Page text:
Burning Images: Performing Effigies as Political Protest

| tag: Amsterdam

Join us in Amsterdam for a spirited gathering !

After many years of intense, fruitful collaboration and knowledge sharing, the DAI is thrilled to announce that DAI-tutor and co-ordinator of our module How To Do Things With Theory (soon to be Dr.) Florian Göttke will publicly defend his PhD dissertation Burning Images: Performing Effigies as Political Protest on Friday 26 April 2019.We are happy to mention that among the members of the Doctorate Committee DAI's Dr. Hypatia Vourloumis is to be found.

We hope to see many of you at the Aula, Oude Lutherse Kerk, Singel 411, 1012 WN Amsterdam

Doors open at 10:15 am, defense begins at 10:45 am (no admittance after 10:44 am)

The defense is followed by a reception.


Burning Images: Performing Effigies as Political Protest

The research investigates a specific theatrical form of political protest: the hanging and burning of effigies. It is a widely known form of protest, since the production of affective images for distribution in the news media is essential to the practice. Collecting these images and reports provided the material for the research. Beginning with a close reading, Florian Göttke ordered the images according to various criteria: geography, chronology, motifs, themes and associations and arranged them into assemblages that make the relations between images visible and legible. As tools for the research, these image assemblages direct the inquiry into different disciplines (history, art history, anthropology, performance studies, photography theory, iconology, image studies, and political philosophy), bridging documentary and discursive modes of artistic practice with academic research. The images assemblages—in this dissertation arranged parallel to the text—are also integral part of his argumentation. This trans-disciplinary approach, Göttke argues, makes it possible to comprehensibly assess the effigy protest practice in a single study.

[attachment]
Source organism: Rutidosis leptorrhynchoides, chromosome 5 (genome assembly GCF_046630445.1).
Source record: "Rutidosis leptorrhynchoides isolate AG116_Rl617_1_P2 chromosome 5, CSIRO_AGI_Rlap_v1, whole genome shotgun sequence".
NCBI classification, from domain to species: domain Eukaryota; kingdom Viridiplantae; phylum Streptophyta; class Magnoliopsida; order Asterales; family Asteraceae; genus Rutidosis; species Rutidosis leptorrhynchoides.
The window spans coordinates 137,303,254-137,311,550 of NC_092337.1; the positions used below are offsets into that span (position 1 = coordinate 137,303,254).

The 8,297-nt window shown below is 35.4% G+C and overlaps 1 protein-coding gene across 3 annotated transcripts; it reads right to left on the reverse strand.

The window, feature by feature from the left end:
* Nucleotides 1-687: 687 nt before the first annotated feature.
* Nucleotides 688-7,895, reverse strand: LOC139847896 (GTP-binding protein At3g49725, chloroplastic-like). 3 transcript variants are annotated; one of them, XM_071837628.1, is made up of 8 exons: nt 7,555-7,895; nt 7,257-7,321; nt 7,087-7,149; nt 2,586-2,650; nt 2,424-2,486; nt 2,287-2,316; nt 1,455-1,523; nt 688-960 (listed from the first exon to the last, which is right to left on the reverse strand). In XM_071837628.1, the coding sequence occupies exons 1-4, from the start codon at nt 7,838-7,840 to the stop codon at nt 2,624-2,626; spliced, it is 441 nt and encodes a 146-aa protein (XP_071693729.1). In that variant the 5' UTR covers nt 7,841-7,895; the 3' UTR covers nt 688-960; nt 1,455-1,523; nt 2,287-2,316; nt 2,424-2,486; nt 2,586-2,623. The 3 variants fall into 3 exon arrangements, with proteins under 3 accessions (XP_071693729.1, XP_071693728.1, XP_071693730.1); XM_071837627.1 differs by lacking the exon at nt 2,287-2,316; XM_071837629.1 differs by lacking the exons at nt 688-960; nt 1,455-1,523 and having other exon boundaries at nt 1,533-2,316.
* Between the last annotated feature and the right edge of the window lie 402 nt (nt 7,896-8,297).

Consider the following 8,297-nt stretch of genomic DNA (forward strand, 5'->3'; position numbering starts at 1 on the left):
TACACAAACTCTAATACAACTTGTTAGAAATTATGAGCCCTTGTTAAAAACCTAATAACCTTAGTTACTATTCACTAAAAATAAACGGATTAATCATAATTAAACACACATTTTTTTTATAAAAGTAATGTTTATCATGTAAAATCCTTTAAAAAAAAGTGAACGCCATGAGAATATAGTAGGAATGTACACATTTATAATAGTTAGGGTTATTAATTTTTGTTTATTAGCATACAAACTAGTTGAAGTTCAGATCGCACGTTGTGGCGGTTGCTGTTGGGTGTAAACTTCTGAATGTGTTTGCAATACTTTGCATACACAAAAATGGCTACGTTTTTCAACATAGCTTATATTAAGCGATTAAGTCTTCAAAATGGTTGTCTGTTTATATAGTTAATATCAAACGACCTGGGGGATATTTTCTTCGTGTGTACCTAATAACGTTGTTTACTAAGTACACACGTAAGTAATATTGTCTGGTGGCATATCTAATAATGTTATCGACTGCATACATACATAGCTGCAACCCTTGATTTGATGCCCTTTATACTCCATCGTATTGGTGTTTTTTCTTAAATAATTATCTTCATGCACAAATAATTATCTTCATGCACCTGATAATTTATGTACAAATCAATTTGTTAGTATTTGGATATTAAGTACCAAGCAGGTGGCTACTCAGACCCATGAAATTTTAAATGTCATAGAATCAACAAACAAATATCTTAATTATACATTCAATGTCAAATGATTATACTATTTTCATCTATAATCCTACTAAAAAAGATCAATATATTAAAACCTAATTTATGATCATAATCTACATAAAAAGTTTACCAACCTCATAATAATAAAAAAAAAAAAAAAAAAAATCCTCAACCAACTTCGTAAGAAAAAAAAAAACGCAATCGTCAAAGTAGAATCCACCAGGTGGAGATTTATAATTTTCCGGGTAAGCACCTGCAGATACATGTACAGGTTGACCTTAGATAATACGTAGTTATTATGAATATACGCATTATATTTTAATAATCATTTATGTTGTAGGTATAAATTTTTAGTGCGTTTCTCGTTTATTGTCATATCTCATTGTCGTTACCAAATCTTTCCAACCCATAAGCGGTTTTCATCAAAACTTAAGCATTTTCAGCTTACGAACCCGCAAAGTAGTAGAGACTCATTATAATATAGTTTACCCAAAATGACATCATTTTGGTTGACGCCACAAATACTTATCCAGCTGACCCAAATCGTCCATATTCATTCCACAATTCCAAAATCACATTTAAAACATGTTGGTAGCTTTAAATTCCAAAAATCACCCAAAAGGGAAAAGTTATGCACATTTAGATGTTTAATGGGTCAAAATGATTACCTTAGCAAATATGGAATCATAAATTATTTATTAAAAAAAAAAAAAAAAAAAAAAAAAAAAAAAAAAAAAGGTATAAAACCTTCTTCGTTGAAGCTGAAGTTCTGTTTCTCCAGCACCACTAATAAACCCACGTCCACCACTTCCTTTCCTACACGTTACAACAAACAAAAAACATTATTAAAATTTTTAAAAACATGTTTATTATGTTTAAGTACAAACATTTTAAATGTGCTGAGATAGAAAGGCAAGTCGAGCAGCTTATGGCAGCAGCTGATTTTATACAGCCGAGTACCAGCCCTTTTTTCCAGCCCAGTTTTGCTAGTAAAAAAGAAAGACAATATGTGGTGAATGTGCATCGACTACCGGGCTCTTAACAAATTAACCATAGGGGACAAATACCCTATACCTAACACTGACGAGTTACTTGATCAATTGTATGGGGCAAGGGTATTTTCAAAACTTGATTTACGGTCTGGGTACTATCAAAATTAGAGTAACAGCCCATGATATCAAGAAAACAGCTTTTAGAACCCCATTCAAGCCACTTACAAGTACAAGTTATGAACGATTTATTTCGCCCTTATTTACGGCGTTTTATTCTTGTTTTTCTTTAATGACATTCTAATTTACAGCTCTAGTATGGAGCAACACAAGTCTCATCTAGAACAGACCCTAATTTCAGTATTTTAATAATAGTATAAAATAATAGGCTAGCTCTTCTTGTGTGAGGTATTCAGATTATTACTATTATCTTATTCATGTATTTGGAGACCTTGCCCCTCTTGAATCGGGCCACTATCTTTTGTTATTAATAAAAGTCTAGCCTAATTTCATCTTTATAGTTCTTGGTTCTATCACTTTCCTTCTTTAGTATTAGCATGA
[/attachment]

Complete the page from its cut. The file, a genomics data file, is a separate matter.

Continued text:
Effigy hanging and burning has become increasingly visible in the news media since 2001 particularly in protests against United States military operations in Afghanistan and Iraq, in US domestic politics and in the Arab Spring. Taking these recent events as points of departure, Florian Göttke investigates the conditions of this visual genre of protest, its roots and genealogies in a number of countries, its aesthetics and politics. Hanging and burning effigies is an archaic and ritualistic form of protest, yet is effectively communicated by global news media to access trans-national public spheres. As an indicator of injustice and violence it is a symptom of fundamental conflicts at the internal and external limits of modern liberal democracy.

Florian Göttke

Hypatia Vourloumis

How To Do Things With Theory

University of Amsterdam / Dutch Art Institute

DAI's artistic director and head of program, Gabriëlle Schleijpen has been involved as external promoter from the very beginning of this DAI supported research trajectory and was present during most of the sessions at the University of Amsterdam with Florian Göttke's official promoters, Prof. Dr. Frank van Vree and Prof. Dr. Christa-Maria Lerm Hayes.